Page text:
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Monday, November 5, 2007

Salkin on Sprawl

Patricia Salkin (Albany Law School) has posted Squaring the Circle on Sprawl: What More Can We Do?: Progress Towards Sustainable Land Use in the States on SSRN.  Here's the abstract:

With almost ten years of nationwide dialogue and experimentation with the legal implementation of smart growth concepts at the state and local levels,this paper pauses to consider whether and to what extent success has been realized. The one certainty in this dynamic intersection of land development and conservation is that there is no one best model adaptable to all fifty states. Rather, to accommodate national diversity in local government structure, cultural relationships of people to the land, and differences in geography and a sense of place, the best lesson learned is that advocates and lawmakers alike must shape and adopt politically palatable policies, programs, and regulations to best fit their unique jurisdictional sustainability needs. However, with the realization that a lot of innovation is taking place at the state level in furtherance of smart growth initiatives also comes the reality that if states fail to continue to promote and refine these programs, the United States will lose the war on sustainability. This paper examines the recent efforts by states to provide localities with the tools necessary to curb sprawl and to promote sustainable communities.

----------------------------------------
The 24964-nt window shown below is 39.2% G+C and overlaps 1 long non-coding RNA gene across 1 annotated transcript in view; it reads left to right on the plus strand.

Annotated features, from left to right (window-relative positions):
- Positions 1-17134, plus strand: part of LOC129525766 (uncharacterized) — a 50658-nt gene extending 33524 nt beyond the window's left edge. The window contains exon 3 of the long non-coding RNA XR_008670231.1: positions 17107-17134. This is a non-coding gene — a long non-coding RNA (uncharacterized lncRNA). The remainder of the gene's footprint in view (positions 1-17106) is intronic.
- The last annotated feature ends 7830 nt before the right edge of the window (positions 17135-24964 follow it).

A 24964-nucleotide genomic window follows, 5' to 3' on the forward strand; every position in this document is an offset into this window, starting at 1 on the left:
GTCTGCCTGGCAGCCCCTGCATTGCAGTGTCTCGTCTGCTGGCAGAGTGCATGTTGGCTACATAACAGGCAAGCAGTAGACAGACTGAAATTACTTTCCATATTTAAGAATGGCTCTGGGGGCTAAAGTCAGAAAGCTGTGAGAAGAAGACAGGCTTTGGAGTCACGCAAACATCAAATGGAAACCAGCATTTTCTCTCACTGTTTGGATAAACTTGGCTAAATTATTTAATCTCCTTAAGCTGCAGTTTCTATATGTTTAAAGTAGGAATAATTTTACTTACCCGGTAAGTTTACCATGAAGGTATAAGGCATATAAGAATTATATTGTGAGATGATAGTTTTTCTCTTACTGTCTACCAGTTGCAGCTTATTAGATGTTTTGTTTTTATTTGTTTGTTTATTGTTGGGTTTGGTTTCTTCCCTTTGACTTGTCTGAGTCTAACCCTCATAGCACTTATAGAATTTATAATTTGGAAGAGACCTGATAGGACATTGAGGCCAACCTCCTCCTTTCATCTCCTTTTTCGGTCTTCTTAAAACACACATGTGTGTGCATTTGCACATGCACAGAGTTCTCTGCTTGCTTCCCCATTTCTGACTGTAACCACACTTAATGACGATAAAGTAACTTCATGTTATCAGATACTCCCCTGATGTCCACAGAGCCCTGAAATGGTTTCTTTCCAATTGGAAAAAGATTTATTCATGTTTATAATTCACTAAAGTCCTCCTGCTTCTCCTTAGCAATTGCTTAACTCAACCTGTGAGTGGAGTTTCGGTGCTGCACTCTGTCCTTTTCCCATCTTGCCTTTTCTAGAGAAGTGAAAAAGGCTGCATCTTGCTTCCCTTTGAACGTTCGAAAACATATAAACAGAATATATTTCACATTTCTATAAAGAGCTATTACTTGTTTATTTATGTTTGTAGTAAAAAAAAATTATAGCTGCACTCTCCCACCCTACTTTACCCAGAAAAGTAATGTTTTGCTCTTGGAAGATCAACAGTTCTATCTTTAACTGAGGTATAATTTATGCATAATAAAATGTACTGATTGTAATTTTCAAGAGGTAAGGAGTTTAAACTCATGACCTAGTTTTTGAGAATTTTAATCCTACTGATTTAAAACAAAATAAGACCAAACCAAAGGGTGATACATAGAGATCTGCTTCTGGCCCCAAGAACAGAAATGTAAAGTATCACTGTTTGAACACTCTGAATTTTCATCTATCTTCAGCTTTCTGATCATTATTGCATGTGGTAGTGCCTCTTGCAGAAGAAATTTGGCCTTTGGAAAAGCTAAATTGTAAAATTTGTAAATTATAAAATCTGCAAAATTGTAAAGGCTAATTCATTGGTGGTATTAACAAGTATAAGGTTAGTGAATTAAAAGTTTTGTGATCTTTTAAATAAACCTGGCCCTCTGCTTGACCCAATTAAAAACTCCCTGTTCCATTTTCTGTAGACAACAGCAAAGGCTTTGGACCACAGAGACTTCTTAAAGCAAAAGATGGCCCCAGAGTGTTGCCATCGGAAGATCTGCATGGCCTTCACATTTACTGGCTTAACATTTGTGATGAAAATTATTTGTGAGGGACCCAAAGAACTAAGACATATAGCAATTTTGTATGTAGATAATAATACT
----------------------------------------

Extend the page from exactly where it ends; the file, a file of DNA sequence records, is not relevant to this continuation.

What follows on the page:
Ben Barros

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http://lawprofessors.typepad.com/property/2007/11/salkin-on-spraw.html

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Comments

One thing states can do is to stop candidates from taking bribes, I mean campaign contributions from powerful, real estate developers...In lieu of that however, perhaps the ultimate resource that should be required reading for all vision-less politicians and the even more mindless state-government agency staffers is "Suburban Nation: The Rise of Sprawl and the Decline of the American Dream", by Duany, Plater-Zyberk, and Speck. One reading of this work will convince you of the need for a near complete overhaul of local ordinance/zoning framework across the nation...that is if you don't like sprawl. It carefully, logically (dare I include that element within a legal discussion), and quasi-scientifically lays out how we got into the shape we're in and possible alternatives to ameliorate it. Perhaps it's naive to think we can return to Mayberry and Andy and Barnie and Floyd, but somewhere in the mix it seems possible to have LeCorbusier coexist with the old Main Street.

Posted by: Sam Gompers | Nov 6, 2007 10:01:12 AM

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